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Graymark Capital, In Partnership with Nuveen Real Estate, Completes Life Science Acquisition.December 17, 2019
Why this company ponied up $99M for a mid-Peninsula building?
As Graymark Capital's principals scouted the Bay Area for their next real estate buy, one stood out: A 230,000-square-foot, single-tenant building near Highway 101 in San Carlos.
In the year that it took the San Francisco-based real estate investment firm and partner Nuveen Real Estate to finalize a $99 million deal, San Carlos has firmly established itself as an up-and-coming venue for biotech real estate development. The building, at 150 Industrial Road, is little more than a mile north of where Alexandria Real Estate Equities Inc. (NYSE: ARE) is building a 526,178-square-foot lab-and-office complex and recently filed plans to build the 1.6 million-square foot Alexandria District for Science & Technology.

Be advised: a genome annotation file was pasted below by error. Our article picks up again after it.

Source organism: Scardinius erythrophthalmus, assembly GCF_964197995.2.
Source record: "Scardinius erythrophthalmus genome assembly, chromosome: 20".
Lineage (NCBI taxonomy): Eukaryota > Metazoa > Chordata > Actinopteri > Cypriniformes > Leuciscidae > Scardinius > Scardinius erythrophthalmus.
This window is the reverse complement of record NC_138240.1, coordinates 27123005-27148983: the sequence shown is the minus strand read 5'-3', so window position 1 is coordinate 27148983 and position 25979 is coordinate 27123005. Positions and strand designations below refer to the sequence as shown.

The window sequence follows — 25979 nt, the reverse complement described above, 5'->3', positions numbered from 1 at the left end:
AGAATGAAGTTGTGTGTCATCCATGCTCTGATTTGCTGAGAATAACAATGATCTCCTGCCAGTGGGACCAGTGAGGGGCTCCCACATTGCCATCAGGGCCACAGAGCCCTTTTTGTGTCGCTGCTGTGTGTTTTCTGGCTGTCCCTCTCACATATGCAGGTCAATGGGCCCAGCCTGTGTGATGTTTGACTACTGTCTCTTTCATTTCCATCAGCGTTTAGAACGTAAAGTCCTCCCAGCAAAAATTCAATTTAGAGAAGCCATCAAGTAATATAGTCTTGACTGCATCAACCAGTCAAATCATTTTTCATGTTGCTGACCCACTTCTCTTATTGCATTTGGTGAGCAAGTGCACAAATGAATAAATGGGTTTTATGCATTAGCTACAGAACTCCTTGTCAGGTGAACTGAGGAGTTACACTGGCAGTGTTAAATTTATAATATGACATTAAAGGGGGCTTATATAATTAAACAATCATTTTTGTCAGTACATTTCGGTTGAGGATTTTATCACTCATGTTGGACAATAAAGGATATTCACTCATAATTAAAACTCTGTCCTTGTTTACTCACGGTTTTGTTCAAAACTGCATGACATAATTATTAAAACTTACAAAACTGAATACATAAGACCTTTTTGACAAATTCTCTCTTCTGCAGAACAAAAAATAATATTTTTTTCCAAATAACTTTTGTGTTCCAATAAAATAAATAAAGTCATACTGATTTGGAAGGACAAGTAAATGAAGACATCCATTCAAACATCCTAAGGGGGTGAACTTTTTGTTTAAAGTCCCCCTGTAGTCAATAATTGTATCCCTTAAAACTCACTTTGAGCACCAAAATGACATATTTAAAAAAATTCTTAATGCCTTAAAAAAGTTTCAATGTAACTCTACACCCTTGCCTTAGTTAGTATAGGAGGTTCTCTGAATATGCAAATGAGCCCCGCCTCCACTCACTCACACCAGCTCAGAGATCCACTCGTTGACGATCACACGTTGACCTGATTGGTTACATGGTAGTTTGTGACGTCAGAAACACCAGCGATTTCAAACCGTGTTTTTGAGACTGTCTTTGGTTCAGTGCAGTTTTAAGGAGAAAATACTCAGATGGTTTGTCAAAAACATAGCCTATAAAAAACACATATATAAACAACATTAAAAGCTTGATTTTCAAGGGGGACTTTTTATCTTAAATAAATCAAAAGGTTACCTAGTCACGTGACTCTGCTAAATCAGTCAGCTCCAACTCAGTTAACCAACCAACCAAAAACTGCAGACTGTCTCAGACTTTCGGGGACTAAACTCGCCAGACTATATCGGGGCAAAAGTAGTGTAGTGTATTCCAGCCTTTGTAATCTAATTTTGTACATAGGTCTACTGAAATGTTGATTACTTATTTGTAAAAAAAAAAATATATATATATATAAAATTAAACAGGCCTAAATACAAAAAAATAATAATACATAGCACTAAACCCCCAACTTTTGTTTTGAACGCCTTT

During that time, too, the building's drug-making tenant changed as well. Mylan N.V. (NASDAQ: MYL) bought the cystic fibrosis products business of Novartis AG (NYSE: NVS), including the 100-person San Carlos site.
"We just focused on the real estate and everything that was happening in San Carlos, with Alexandria and the Peninsula market," said Rick Lafranchi, a senior vice president with Graymark, which since its founding in 2012 has acquired 2.7 million square feet of West Coast property.
The 62-year-old San Carlos structure, which was converted for drug manufacturing, is Graymark's first life sciences acquisition on the Peninsula, Lafranchi said, and its third overall. The deal marks the second time Graymark and Nuveen have joined forces to buy a building — the first being a building in El Segundo.
"We were attracted to buying an asset in a life sciences hub," said Graymark COO and CFO Jeff Hoppen. "It's fantastic real estate with neighboring life sciences, R&D and high-credit companies. It's a big-plate asset with state-of-the-art manufacturing, labs and a great tenant in place."
San Carlos has become a mid-Peninsula hot spot for biotech and tech tenants, where low-rise industrial buildings have been the norm for decades. Many of those structures now sport "for sale" signs.
"It's a competitive market," senior associate Gavin Hession said. "It's certainly difficult, but opportunities do come up."
This article was published in the San Francisco Business Times by Ron Leuty.
Photograph courtesy of Graymark Capital.